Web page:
Those are only the minimum required amounts. You have the option to buy more coverage if you’d like. Your car insurance company can tell you more. Regardless of the amount of uninsured motorist coverage, it may not be enough. Medical bills, lost wages, and other damages can add up very quickly.

To recover damages beyond these amounts, you will need to pursue legal action. The South Carolina injury lawyers at Pracht have years of experience with these exact types of scenarios. You should get the fair compensation you deserve.

South Carolina Car Insurance Laws

Car insurance is required by law to drive a vehicle in South Carolina. The minimum liability insurance amounts are the same as for uninsured motorist coverage. Liability insurance covers damage to the other party (or other parties) when you are at fault. Your car insurance policy will cover at least:

  • Up to $25,000 in bodily injury per person
  • Up to $50,000 in bodily injury per accident
  • Up to $25,000 in property damage per accident

Optionally, you can also buy collision, comprehensive, and personal injury protection (PIP) coverage as part of your insurance policy. These are not required.

What Happens in a Hit and Run?

Did you get into an accident and the other driver fled the scene? Did the other driver hit your car while you were parked and then drive away? Ideally, you can include the make, model, and license plate when filing the police report. Even if you can’t, you should still have some coverage for damages.

A hit and run accident works similarly to an accident with an uninsured driver. Your uninsured motorist coverage will cover damages up to the amount in your car insurance policy. If the police or other officials are able to track down the other driver, you may be able to file a civil lawsuit to recover damages. If they are unable to identify the other driver, you may have to pay for damages exceeding your policy out of pocket.

How a Personal Injury Lawyer Can Help

South Carolina is a comparative negligence state. This means fault is assigned by a percentage. The claim amount is then adjusted based on this percentage. In the case where one driver is found 100 percent at fault, the other driver can pursue 100 percent of damages. But, if one driver is only 80 percent at fault, the other driver can only sue for up to 80 percent of damages. And, if you are more than 50 percent at fault with an uninsured driver, you may not be able to pursue damages at all.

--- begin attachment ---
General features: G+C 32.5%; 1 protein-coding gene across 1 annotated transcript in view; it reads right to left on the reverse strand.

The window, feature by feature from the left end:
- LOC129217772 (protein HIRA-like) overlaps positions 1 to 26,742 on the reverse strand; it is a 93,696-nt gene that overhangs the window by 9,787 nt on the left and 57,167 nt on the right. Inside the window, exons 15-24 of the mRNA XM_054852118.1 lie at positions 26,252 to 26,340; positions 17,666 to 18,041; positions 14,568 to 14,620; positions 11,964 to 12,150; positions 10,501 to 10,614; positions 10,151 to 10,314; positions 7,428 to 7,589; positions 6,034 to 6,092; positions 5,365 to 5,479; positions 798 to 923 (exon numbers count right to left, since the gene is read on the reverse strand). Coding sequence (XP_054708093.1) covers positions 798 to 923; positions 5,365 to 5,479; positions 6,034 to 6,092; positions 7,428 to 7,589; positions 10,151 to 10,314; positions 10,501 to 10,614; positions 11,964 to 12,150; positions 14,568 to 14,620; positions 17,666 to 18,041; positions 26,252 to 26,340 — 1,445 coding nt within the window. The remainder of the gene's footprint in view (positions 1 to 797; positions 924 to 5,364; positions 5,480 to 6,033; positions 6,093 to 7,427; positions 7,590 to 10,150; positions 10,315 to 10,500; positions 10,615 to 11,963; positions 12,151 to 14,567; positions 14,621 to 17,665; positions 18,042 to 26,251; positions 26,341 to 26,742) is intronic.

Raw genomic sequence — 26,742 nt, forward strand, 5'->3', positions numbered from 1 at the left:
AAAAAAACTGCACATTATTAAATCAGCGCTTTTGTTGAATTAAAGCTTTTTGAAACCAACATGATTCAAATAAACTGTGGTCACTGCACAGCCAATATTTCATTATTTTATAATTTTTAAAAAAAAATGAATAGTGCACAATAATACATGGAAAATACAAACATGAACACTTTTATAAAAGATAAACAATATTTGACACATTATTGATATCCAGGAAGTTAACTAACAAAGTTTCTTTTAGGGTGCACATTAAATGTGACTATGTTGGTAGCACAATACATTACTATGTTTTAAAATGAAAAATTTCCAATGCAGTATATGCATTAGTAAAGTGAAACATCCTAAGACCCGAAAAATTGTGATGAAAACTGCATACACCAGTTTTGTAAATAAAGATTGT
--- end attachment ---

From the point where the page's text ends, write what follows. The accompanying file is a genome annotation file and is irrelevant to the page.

An experienced personal injury lawyer can build the case to assign more fault to the other driver. Thus, this can also increase the size of your potential payout. Experienced attorneys can help build a more comprehensive claim too. This may include damages relating to:

  • Car repair or the cost to replace the damaged vehicle
  • Medical bills, both current and future
  • Lost wages, but current and impact on future earning potential
  • Pain and suffering
  • Loss of consortium
  • Punitive damages

South Carolina is one of a few states that also allow stacking. Insurance follows the policyholder, not just the vehicle. This means you can use the policy held by you and other family members living in the same household. If you and your spouse both have a car insurance policy with uninsured motorist coverage, you can each seek up to $25,000 in damages with your respective policies. This is even if the other car was not involved in the crash. The rules around stacking insurance can be complex. Your South Carolina attorneys at Pracht are here to help.

Christopher Pracht
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Christopher Pracht is an experienced attorney at Pracht Injury Lawyers.